Exhibition marks firm’s international re-entry

6th October 2017 By: Simone Liedtke - Writer

Exhibition marks firm’s  international re-entry

CONTINUOUS IMPROVEMENT Sweet Orr benchmarks its continuous improvement process in order to maintain national and international quality standards

Protective workwear manufacturer Sweet-Orr is set to exhibit at this year’s A+A Trade Show exhibition – which is an important trade forum for safety, security and health at work – from October 17 to 20, in Dusseldorf, Germany.

The biennial event, Sweet-Orr explains, has a high-profile international contingent of exhibitors which will be showcasing their products and services.

Sweet-Orr aims to showcase its products at the Trade Fair, as well as meet with interested parties and its global partners.

Originally founded in New York in 1871, Sweet-Orr enthuses that it is synonymous with superior quality and industrial expertise.

“From the company’s humble beginnings in the late nineteenth century, Sweet-Orr became an international leader in the workwear field during the twentieth century,” the company notes.

However, despite decades of success and a presence in more than 30 countries during the 1900s, Sweet-Orr succumbed to the economic challenges that plagued many global businesses in the 1980s, forcing the company to scale back its business and focus on its core operations in Africa.

“Having remained at the forefront of protective and casual workwear for the past 146 years, despite our diminished international presence, a strategic decision was made to re-enter the international market by exhibiting at the A+A Trade Show as part of our growth strategy,” states Sweet-Orr executive director Denver Berman-Jacob.

Sweet-Orr CEO John Jacobs adds that staff members – some of whom have been working in its factory for three to four decades – assist in ensuring that Sweet-Orr’s workwear ranges remain “unique in that the quality of the workmanship has been passed down from generation to generation, and the skill has been maintained”.

The company, which employs 300 staff members, benchmarks its continuous improvement process against world-class standards to maintain national and international quality standards.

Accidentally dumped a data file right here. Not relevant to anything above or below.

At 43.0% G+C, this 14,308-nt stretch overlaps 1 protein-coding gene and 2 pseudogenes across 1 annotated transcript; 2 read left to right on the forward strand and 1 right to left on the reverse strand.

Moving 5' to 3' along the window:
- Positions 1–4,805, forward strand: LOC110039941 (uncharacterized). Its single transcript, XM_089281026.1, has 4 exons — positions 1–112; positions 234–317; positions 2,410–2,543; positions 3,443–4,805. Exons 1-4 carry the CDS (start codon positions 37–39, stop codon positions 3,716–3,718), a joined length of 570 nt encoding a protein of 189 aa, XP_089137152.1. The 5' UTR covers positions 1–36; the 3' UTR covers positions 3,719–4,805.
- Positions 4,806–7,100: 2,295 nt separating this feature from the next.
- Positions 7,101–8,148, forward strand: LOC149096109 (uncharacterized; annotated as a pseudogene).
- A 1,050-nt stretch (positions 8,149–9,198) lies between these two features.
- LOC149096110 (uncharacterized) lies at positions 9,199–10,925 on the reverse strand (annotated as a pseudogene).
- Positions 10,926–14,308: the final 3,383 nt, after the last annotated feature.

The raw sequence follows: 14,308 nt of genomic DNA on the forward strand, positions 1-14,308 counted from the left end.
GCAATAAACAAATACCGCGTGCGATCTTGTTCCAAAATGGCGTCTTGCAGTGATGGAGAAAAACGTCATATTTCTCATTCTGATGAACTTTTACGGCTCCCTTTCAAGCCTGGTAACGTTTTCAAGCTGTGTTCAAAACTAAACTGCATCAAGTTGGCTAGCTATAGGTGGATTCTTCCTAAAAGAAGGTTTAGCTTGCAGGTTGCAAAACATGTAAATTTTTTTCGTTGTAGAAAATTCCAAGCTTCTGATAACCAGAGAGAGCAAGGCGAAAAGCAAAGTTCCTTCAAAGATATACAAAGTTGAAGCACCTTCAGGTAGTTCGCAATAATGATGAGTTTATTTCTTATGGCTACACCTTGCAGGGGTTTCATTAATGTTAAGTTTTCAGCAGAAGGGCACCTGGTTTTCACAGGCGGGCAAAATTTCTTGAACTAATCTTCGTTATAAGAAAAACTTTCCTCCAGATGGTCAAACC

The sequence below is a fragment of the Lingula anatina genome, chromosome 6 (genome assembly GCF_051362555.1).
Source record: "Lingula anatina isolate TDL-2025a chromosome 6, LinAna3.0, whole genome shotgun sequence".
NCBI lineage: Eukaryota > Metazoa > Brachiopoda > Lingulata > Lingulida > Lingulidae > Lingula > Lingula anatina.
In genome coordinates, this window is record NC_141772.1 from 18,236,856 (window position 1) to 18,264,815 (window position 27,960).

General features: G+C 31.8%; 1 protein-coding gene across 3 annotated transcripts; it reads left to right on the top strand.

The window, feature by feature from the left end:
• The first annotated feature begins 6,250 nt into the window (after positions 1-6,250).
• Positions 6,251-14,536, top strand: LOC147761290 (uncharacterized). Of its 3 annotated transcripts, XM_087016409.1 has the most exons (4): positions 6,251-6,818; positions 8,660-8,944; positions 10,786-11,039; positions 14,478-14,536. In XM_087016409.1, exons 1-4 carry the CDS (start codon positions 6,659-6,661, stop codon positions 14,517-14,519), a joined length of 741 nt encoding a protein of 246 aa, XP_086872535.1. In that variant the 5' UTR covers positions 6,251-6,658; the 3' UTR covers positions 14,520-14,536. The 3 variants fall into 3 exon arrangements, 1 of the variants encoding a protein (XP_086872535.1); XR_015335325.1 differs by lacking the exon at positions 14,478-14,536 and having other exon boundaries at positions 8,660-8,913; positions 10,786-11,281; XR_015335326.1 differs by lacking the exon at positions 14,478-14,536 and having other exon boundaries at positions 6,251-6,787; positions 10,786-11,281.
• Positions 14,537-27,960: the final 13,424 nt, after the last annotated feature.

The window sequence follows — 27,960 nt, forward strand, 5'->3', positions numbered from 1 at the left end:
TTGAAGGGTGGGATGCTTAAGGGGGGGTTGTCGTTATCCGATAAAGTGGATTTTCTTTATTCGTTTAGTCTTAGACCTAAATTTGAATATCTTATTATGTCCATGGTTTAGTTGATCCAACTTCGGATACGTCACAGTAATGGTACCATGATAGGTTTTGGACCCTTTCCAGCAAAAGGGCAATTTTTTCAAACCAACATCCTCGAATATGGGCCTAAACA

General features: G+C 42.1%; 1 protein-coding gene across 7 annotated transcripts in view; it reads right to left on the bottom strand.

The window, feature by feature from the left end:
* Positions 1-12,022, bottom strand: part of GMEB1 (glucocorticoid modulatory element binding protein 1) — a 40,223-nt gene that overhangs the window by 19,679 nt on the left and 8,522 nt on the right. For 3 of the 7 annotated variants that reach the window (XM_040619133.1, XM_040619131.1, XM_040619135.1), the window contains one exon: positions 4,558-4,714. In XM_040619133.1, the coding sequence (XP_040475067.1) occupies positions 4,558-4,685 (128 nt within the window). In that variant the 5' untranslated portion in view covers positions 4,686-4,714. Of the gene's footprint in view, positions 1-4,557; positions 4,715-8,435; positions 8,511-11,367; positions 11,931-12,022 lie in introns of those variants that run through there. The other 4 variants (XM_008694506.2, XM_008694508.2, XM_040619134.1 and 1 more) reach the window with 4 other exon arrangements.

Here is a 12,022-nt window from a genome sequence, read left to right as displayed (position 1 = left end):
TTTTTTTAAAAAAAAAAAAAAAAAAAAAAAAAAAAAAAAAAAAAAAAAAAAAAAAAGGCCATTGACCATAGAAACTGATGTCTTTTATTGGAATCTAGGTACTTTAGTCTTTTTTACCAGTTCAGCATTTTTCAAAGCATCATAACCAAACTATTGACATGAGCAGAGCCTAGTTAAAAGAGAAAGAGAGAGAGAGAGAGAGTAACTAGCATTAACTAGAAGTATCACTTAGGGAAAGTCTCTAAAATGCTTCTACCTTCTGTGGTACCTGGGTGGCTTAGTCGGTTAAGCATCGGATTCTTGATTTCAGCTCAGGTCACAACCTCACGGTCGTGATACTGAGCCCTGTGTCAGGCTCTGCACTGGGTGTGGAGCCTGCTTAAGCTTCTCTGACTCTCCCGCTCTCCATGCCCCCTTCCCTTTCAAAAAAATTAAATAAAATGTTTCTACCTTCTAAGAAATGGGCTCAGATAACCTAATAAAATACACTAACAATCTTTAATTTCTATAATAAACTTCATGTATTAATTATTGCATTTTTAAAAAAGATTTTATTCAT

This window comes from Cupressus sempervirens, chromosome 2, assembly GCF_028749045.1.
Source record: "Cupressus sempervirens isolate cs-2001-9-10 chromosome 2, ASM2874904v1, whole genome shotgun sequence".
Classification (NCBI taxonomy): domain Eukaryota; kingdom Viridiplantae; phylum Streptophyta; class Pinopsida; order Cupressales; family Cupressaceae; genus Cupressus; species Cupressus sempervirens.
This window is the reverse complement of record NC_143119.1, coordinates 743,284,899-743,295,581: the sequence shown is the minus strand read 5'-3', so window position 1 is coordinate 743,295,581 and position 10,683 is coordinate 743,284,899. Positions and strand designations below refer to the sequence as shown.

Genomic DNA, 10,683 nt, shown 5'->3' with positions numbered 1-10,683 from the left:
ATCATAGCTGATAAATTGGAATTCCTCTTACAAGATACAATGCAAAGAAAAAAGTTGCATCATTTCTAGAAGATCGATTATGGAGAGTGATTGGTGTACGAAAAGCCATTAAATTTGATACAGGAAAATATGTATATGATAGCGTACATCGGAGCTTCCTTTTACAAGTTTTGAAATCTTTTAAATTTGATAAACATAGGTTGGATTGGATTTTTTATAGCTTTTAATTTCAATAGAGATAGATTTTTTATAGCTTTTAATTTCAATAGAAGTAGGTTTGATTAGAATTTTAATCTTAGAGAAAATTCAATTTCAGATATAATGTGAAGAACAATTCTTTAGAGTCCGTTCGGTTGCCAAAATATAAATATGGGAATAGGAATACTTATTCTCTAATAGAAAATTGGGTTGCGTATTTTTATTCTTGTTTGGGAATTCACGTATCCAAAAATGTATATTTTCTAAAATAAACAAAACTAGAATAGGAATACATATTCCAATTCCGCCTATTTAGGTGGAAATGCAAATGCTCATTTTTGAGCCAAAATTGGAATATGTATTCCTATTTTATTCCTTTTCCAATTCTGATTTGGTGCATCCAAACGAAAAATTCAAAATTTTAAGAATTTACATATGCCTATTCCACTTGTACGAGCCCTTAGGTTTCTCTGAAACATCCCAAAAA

“It’s this awareness of the industry’s dynamic conditions, and decades of devotion to staff that keep us operating and providing clients with hard-wearing workwear that complies with [the standards of] the South African Bureau of Standards, the International Organisation for Standardisation, as well as the European Standards and the National Fire Protection Association, in the US,” Jacobs says.

Further, Sweet-Orr has always invested in cutting-edge technology and machinery, which entails partnerships with machinery supplier Gerber, fabric supplier Du Pont and trim supplier YKK, adds Sweet-Orr product development executive Vanessa Govender.

“When we have these relationships, we cannot compromise on product execution and quality,” she says, noting that operating in the twenty-first century demands a heightened level of sensitivity to consumer needs.

Operating from a 5 500 m2 manufacturing plant in Cape Town, which has a production capacity of 3 500 garments a day, the company supplies high-quality protective wear (including flame-retardant, and flame- and acid-resistant garments), as well as hard-wearing workwear, to several industries, including the mining, petrochemicals, aeronautical, hospitality, medical, construction, combat and disaster industries.

The plant houses about 320 machines, which include computerised pattern- and marker- making machines, spreading and cutting machines, modern sewing machines, automated processors, pocket setters and belt-loop setting machines.

The design and pattern-making department is equipped with several workstations, with the latest upgrades which include computer-aided design and drafting, as well as computer-aided manufacturing systems.

The manufacturing facility includes a design facility where the company conceptualises “new and innovative” styling ideas before matching these with the correct fabrications and trims.

“Our raw materials are cut in our state-of-the-art cutting room and manufacturing is highly automated. Quality is our main focus and all garments pass through our quality teams before they are dispatched,” she points out.